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BoE says UK economic recovery 'in sight'

Factors outside the Bank's control seen pushing inflation upwards

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The Bank of England (BoE) believes a UK economic recovery is in sight but inflation is likely to remain above its target rate of 2 percent for another two years.

In its quarterly inflation report published on Wednesday, the UK central bank said the headline inflation rate, currently at 2.7 percent, is expected to rise to at least 3 percent by the summer and will remain above its target rate of 2 percent for another two years.

The bank's forecast actually suggests inflation will peak at about 3.2 percent sometime in the third quarter of 2013. Launching the report, outgoing BoE governor Sir Mervyn King said that factors outside of the central bank’s control had added to the inflation rate in recent months. In particular, these include a rise in university tuition fees and utility bills.

"If you like, it is a bit of a self-inflicted goal in terms of the damage done to real take-home pay, perhaps another way of trying to implement fiscal consolidation through moving up the price level. This is not the result of easy monetary policy and nor does it reflect what's going on in the economy," Sir Mervyn said.

The governor opined that a UK economic recovery was within sight. He drew parallels between now and when the Bank's first inflation report was presented in 1993.

"In February 1993 unemployment had just reached its peak. Although we didn't know it at the time a recovery was on its way. Today, there is cause for optimism. Today too a recovery is in sight," Sir Mervyn said.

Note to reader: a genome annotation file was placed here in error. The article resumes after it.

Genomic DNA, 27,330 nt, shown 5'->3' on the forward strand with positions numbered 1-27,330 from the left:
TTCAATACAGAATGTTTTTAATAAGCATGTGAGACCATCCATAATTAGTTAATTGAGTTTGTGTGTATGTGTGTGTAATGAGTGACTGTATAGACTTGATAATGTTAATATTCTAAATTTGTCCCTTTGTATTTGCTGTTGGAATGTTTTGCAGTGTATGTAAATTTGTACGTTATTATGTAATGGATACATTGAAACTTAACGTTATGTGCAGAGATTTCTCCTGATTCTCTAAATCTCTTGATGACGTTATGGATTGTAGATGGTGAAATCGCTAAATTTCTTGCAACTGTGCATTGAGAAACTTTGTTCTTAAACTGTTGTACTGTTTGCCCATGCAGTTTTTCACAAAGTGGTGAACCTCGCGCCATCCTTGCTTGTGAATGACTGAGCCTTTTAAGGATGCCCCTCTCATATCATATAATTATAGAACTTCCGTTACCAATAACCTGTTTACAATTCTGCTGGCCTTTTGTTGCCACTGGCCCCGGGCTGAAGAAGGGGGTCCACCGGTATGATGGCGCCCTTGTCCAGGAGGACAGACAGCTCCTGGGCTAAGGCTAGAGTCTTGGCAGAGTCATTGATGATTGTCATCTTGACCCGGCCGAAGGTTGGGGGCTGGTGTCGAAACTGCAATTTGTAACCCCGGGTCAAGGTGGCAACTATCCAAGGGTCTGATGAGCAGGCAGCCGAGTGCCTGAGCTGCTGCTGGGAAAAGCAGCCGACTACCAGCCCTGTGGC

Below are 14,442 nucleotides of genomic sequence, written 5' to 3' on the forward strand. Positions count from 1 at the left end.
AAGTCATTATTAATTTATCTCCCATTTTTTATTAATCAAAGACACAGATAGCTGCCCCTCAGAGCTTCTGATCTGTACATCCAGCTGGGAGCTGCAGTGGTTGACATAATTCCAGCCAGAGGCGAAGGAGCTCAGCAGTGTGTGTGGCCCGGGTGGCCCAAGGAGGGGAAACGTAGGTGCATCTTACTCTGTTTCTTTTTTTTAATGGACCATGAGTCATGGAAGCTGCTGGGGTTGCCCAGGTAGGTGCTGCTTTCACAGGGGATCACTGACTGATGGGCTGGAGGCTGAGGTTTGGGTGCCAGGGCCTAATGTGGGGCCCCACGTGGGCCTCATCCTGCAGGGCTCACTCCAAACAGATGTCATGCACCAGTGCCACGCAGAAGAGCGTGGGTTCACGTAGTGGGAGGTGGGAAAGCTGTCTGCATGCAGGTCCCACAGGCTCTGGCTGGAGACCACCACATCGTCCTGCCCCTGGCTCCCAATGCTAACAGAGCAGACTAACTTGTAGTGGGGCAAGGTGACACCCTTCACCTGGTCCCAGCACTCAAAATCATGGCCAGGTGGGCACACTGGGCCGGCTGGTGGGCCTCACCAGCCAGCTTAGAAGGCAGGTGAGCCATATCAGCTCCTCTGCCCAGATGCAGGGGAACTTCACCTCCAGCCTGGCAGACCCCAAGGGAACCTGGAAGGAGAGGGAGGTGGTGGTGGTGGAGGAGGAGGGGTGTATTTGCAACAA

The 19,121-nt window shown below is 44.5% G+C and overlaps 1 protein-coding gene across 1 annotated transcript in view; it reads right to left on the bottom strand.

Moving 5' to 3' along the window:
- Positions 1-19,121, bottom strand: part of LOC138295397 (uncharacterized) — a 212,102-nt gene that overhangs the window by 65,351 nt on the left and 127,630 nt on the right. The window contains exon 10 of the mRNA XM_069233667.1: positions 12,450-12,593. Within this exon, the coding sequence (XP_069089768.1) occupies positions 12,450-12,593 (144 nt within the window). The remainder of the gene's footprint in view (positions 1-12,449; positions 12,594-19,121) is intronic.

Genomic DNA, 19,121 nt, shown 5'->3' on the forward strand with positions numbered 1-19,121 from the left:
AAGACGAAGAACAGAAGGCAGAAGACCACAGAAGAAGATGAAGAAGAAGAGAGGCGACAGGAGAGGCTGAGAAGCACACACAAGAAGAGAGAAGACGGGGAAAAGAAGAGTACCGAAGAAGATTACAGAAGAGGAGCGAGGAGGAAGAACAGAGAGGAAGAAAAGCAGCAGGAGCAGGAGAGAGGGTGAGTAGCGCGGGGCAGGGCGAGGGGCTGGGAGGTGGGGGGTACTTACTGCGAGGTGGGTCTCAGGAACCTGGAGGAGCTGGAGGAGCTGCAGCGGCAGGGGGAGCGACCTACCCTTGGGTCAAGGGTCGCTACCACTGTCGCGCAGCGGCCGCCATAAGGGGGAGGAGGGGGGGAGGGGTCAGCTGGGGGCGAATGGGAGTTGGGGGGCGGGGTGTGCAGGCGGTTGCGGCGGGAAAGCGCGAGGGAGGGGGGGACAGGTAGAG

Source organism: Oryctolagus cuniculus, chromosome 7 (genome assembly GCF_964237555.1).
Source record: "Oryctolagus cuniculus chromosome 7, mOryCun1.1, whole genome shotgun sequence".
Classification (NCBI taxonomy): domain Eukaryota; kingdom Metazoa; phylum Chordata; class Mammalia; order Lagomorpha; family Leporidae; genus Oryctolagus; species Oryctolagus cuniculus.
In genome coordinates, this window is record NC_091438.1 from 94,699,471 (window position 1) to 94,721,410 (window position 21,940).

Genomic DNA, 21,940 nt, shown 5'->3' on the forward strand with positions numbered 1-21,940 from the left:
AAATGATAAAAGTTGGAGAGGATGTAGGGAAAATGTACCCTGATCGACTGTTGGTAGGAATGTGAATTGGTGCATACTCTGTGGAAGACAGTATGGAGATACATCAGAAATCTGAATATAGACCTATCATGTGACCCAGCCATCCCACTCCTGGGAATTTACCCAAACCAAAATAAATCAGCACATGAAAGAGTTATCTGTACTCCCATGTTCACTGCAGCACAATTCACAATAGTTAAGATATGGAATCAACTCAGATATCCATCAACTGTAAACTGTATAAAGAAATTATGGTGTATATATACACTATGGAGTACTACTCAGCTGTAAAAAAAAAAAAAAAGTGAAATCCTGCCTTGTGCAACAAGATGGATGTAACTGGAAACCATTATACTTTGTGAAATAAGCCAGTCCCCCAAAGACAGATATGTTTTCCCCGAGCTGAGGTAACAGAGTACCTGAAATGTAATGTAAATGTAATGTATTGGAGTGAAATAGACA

The inflation report suggests the UK economy was set for a "slow but sustained recovery" over the next three years, but GDP growth was unlikely to surpass its pre-global financial crisis peak until 2015 at the very least.

Sir Mervyn said the BoE stood ready for more quantitative easing (QE) if needed.

"You might be tempted to think that an above-target inflation forecast justifies a tighter monetary policy, and certainly ensuring that inflation returns to target in the medium term is our primary responsibility and objective," he said.

"But the bank's remit is to deliver price stability in the medium term in a way that avoids undesirable volatility in output in the short run. The prospect of a further prolonged period of above target inflation must therefore be considered alongside the weakness of the real economy," he added.

However, the governor cautioned that more QE was not a cure-all. "We must recognise, however, that there are limits to what can be achieved via general monetary stimulus - in any form - on its own," he said.

The UK central bank has so far spent £375 billion on buying government bonds but has refrained from increasing the QE programme.

BoE also noted that there was growing evidence of its Funding for Lending Scheme (FLS) helping private sector credit conditions, but it was too early to draw clear conclusions.

Earlier, ratings agency Moody’s noted that the downside risks facing the global economic recovery have diminished since the end of last year, but that a slow pace of economic growth is still likely in many economies including the UK.

In its latest macro-risk report, Moody’s opined that with the US having avoided the full scale of potential disruption implied by the so-called 'fiscal cliff', the easing of financing stresses in the Eurozone, and increasing signs that key emerging markets will avoid a hard landing, there are now fewer potential stumbling blocks on the path to global recovery.

However, the agency cautioned that the balance of risks to the macro outlook still remained skewed to the downside, stemming from a deeper (than currently expected) recession in the Eurozone, accompanied by deeper credit contraction, particularly if triggered by a further intensification of the sovereign debt crisis.


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